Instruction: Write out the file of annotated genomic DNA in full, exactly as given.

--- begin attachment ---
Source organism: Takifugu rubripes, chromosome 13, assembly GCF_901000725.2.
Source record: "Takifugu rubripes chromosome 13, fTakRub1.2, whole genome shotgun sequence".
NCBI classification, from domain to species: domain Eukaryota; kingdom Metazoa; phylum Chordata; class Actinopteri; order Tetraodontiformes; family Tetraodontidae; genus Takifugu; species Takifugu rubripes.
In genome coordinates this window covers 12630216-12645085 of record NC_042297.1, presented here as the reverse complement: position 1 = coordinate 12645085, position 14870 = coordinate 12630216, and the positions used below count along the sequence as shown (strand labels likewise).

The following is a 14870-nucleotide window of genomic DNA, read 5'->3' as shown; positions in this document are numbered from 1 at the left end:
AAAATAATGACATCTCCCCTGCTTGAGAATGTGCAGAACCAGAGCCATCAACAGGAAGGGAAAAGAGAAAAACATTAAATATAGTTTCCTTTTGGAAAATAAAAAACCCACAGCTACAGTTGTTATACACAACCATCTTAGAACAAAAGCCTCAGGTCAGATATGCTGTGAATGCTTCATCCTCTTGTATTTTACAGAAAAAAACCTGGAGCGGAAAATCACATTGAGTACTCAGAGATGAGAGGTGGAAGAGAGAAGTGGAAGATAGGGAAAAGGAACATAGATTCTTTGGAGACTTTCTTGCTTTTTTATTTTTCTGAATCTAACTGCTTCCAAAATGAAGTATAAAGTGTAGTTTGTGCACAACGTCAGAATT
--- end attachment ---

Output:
Source organism: Takifugu rubripes, chromosome 13, assembly GCF_901000725.2.
Source record: "Takifugu rubripes chromosome 13, fTakRub1.2, whole genome shotgun sequence".
NCBI classification, from domain to species: domain Eukaryota; kingdom Metazoa; phylum Chordata; class Actinopteri; order Tetraodontiformes; family Tetraodontidae; genus Takifugu; species Takifugu rubripes.
In genome coordinates this window covers 12630216-12645085 of record NC_042297.1, presented here as the reverse complement: position 1 = coordinate 12645085, position 14870 = coordinate 12630216, and the positions used below count along the sequence as shown (strand labels likewise).

The following is a 14870-nucleotide window of genomic DNA, read 5'->3' as shown; positions in this document are numbered from 1 at the left end:
AAAATAATGACATCTCCCCTGCTTGAGAATGTGCAGAACCAGAGCCATCAACAGGAAGGGAAAAGAGAAAAACATTAAATATAGTTTCCTTTTGGAAAATAAAAAACCCACAGCTACAGTTGTTATACACAACCATCTTAGAACAAAAGCCTCAGGTCAGATATGCTGTGAATGCTTCATCCTCTTGTATTTTACAGAAAAAAACCTGGAGCGGAAAATCACATTGAGTACTCAGAGATGAGAGGTGGAAGAGAGAAGTGGAAGATAGGGAAAAGGAACATAGATTCTTTGGAGACTTTCTTGCTTTTTTATTTTTCTGAATCTAACTGCTTCCAAAATGAAGTATAAAGTGTAGTTTGTGCACAACGTCAGAATT